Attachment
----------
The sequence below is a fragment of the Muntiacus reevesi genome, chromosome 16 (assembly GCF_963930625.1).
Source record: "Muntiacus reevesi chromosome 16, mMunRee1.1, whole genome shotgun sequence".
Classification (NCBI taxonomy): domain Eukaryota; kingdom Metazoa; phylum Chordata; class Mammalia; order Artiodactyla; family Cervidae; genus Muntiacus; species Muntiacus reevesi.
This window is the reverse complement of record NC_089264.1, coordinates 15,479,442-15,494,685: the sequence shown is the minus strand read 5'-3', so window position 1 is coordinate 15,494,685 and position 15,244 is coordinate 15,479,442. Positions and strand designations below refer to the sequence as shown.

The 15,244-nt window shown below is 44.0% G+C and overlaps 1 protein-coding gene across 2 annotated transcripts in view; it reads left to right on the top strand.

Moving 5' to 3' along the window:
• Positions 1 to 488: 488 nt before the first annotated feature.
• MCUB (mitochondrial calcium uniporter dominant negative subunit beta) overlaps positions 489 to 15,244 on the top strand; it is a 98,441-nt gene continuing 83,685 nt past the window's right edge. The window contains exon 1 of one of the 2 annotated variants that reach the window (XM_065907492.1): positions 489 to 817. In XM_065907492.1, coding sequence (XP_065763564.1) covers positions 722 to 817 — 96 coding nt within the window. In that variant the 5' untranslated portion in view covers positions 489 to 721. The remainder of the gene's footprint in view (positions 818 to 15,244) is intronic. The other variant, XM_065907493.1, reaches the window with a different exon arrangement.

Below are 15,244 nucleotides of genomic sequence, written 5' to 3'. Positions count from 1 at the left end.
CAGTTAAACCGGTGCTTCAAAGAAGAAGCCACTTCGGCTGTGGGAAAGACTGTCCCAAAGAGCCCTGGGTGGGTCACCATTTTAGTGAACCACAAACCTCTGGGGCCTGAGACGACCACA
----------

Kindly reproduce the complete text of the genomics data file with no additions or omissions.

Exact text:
The sequence below is a fragment of the Muntiacus reevesi genome, chromosome 16 (assembly GCF_963930625.1).
Source record: "Muntiacus reevesi chromosome 16, mMunRee1.1, whole genome shotgun sequence".
Classification (NCBI taxonomy): domain Eukaryota; kingdom Metazoa; phylum Chordata; class Mammalia; order Artiodactyla; family Cervidae; genus Muntiacus; species Muntiacus reevesi.
This window is the reverse complement of record NC_089264.1, coordinates 15,479,442-15,494,685: the sequence shown is the minus strand read 5'-3', so window position 1 is coordinate 15,494,685 and position 15,244 is coordinate 15,479,442. Positions and strand designations below refer to the sequence as shown.

The 15,244-nt window shown below is 44.0% G+C and overlaps 1 protein-coding gene across 2 annotated transcripts in view; it reads left to right on the top strand.

Moving 5' to 3' along the window:
• Positions 1 to 488: 488 nt before the first annotated feature.
• MCUB (mitochondrial calcium uniporter dominant negative subunit beta) overlaps positions 489 to 15,244 on the top strand; it is a 98,441-nt gene continuing 83,685 nt past the window's right edge. The window contains exon 1 of one of the 2 annotated variants that reach the window (XM_065907492.1): positions 489 to 817. In XM_065907492.1, coding sequence (XP_065763564.1) covers positions 722 to 817 — 96 coding nt within the window. In that variant the 5' untranslated portion in view covers positions 489 to 721. The remainder of the gene's footprint in view (positions 818 to 15,244) is intronic. The other variant, XM_065907493.1, reaches the window with a different exon arrangement.

Below are 15,244 nucleotides of genomic sequence, written 5' to 3'. Positions count from 1 at the left end.
CAGTTAAACCGGTGCTTCAAAGAAGAAGCCACTTCGGCTGTGGGAAAGACTGTCCCAAAGAGCCCTGGGTGGGTCACCATTTTAGTGAACCACAAACCTCTGGGGCCTGAGACGACCACA